Apr 4, 2023 - World

2022 saw a record number of Hispanic-serving colleges

In this photo illustration, the University of New Mexico logo seen displayed on a tablet.

Photo: Igor Golovniov/SOPA Images/LightRocket via Getty Images.

The number of U.S. colleges and universities classified as federal Hispanic-serving Institutions (HSI) rose to its highest number ever last year, a new analysis has found.

Why it matters: The increase in HSIs shows that Hispanic college student enrollment has rebounded from the pandemic and now appears to be expanding.

Details: A study by the Hispanic Association of Colleges and Universities (HACU) released last week found that 571 two- and four-year schools reached HSI status in 2021-2022.

  • That's a 2% jump from the previous school year, when the number of HSIs fell for the first time in 10 years because of COVID-19.
  • Among the schools getting new HSI designations were Tunxis Community College in Farmington, Connecticut, and Georgia Gwinnett College in Lawrenceville, Georgia.

Background: Colleges and universities earn the HSI designation if 25% or more full-time undergraduate Hispanic students are enrolled, according to federal law.

  • The designation makes the school eligible for federal funds.

What they're saying: “It is encouraging to see the enrollment at Hispanic-Serving Institutions return to numbers prior to the pandemic,” HACU President and CEO Antonio R. Flores said in a statement.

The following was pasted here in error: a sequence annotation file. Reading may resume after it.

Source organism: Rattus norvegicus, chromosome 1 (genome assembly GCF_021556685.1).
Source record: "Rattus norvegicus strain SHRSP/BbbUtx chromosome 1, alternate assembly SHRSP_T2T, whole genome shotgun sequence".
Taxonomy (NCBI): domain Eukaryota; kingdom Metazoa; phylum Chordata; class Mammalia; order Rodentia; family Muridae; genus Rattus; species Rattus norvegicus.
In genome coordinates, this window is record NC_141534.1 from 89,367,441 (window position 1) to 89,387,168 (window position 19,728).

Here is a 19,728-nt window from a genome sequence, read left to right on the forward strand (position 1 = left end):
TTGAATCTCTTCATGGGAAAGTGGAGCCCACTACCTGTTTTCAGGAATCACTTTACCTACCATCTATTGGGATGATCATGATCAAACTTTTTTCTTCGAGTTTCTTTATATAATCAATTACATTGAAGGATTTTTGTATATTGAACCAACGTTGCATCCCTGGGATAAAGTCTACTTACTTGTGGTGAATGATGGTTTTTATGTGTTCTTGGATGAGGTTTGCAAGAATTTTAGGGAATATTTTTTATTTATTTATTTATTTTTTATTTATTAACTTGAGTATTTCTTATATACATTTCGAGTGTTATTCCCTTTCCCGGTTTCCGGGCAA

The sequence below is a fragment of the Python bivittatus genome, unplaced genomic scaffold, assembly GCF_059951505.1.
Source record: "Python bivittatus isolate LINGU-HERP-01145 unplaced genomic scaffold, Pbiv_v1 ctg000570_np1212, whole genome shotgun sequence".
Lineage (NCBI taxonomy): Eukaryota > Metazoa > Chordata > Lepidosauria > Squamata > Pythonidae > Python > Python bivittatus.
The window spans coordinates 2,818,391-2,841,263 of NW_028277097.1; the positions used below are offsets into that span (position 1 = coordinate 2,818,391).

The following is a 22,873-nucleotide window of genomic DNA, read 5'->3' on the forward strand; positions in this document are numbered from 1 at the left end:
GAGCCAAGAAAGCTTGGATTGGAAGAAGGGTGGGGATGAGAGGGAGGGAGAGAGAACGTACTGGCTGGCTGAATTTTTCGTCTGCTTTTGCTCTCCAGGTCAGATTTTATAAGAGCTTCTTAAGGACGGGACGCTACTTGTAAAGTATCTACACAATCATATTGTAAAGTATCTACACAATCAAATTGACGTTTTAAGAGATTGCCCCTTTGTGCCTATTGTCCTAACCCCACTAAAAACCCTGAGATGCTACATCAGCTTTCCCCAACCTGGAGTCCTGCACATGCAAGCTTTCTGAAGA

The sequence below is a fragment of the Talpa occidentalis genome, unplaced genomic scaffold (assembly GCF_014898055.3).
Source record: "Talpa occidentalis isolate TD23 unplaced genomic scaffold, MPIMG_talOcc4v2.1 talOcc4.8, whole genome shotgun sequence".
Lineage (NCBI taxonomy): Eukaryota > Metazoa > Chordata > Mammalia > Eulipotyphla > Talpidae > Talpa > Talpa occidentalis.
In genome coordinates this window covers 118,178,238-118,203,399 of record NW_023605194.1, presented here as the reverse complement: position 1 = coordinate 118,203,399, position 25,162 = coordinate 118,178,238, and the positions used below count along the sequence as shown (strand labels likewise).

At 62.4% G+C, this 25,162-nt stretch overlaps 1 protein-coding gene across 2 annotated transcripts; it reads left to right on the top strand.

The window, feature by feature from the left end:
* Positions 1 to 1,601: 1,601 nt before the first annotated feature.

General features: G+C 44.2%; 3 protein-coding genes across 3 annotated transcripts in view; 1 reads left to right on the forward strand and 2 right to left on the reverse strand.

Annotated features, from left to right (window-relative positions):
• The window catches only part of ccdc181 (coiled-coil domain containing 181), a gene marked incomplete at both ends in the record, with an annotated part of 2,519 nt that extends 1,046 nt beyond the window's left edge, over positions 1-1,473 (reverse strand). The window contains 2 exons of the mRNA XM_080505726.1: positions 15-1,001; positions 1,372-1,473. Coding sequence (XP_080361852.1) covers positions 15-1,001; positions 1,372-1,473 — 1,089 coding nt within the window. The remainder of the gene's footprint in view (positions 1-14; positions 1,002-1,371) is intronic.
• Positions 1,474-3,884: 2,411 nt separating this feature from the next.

• He added that HSIs and Hispanic students were not prepared for the pandemic and that resulted in an enrollment drop.

The intrigue: Nearly two-thirds of all Hispanic undergraduate students were enrolled in HSIs in the U.S. last year, the report said.

  • A majority of HSIs are in urban areas and 80% of these institutions are located in six states and one territory: California (170), Florida (32), Illinois (31), New Mexico (24), New York (37), Texas (102) and Puerto Rico (59).

What to watch: Hispanic college enrollment is expected to exceed 4 million students by 2026, surpassing the growth rate of any other racial-ethnic group by over 10%, the HACU predicts.

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